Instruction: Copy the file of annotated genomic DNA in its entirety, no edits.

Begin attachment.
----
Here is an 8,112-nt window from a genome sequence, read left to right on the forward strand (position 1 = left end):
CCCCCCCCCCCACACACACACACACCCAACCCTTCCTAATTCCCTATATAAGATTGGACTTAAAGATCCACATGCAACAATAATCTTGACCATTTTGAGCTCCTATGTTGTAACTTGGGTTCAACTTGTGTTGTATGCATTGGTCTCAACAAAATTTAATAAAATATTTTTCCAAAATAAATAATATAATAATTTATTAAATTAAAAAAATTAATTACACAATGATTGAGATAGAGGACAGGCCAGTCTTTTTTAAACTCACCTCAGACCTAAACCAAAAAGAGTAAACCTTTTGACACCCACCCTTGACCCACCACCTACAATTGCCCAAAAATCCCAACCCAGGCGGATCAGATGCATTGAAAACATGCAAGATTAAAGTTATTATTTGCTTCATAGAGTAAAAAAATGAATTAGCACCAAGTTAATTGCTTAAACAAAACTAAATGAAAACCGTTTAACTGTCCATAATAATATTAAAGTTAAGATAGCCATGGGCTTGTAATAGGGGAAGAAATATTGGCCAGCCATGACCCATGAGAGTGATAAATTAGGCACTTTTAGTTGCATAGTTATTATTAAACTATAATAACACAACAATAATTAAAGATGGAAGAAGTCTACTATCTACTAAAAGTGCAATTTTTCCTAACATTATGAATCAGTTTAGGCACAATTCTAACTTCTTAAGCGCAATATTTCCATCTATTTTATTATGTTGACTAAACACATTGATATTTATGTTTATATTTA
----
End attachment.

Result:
Here is an 8,112-nt window from a genome sequence, read left to right on the forward strand (position 1 = left end):
CCCCCCCCCCCACACACACACACACCCAACCCTTCCTAATTCCCTATATAAGATTGGACTTAAAGATCCACATGCAACAATAATCTTGACCATTTTGAGCTCCTATGTTGTAACTTGGGTTCAACTTGTGTTGTATGCATTGGTCTCAACAAAATTTAATAAAATATTTTTCCAAAATAAATAATATAATAATTTATTAAATTAAAAAAATTAATTACACAATGATTGAGATAGAGGACAGGCCAGTCTTTTTTAAACTCACCTCAGACCTAAACCAAAAAGAGTAAACCTTTTGACACCCACCCTTGACCCACCACCTACAATTGCCCAAAAATCCCAACCCAGGCGGATCAGATGCATTGAAAACATGCAAGATTAAAGTTATTATTTGCTTCATAGAGTAAAAAAATGAATTAGCACCAAGTTAATTGCTTAAACAAAACTAAATGAAAACCGTTTAACTGTCCATAATAATATTAAAGTTAAGATAGCCATGGGCTTGTAATAGGGGAAGAAATATTGGCCAGCCATGACCCATGAGAGTGATAAATTAGGCACTTTTAGTTGCATAGTTATTATTAAACTATAATAACACAACAATAATTAAAGATGGAAGAAGTCTACTATCTACTAAAAGTGCAATTTTTCCTAACATTATGAATCAGTTTAGGCACAATTCTAACTTCTTAAGCGCAATATTTCCATCTATTTTATTATGTTGACTAAACACATTGATATTTATGTTTATATTTA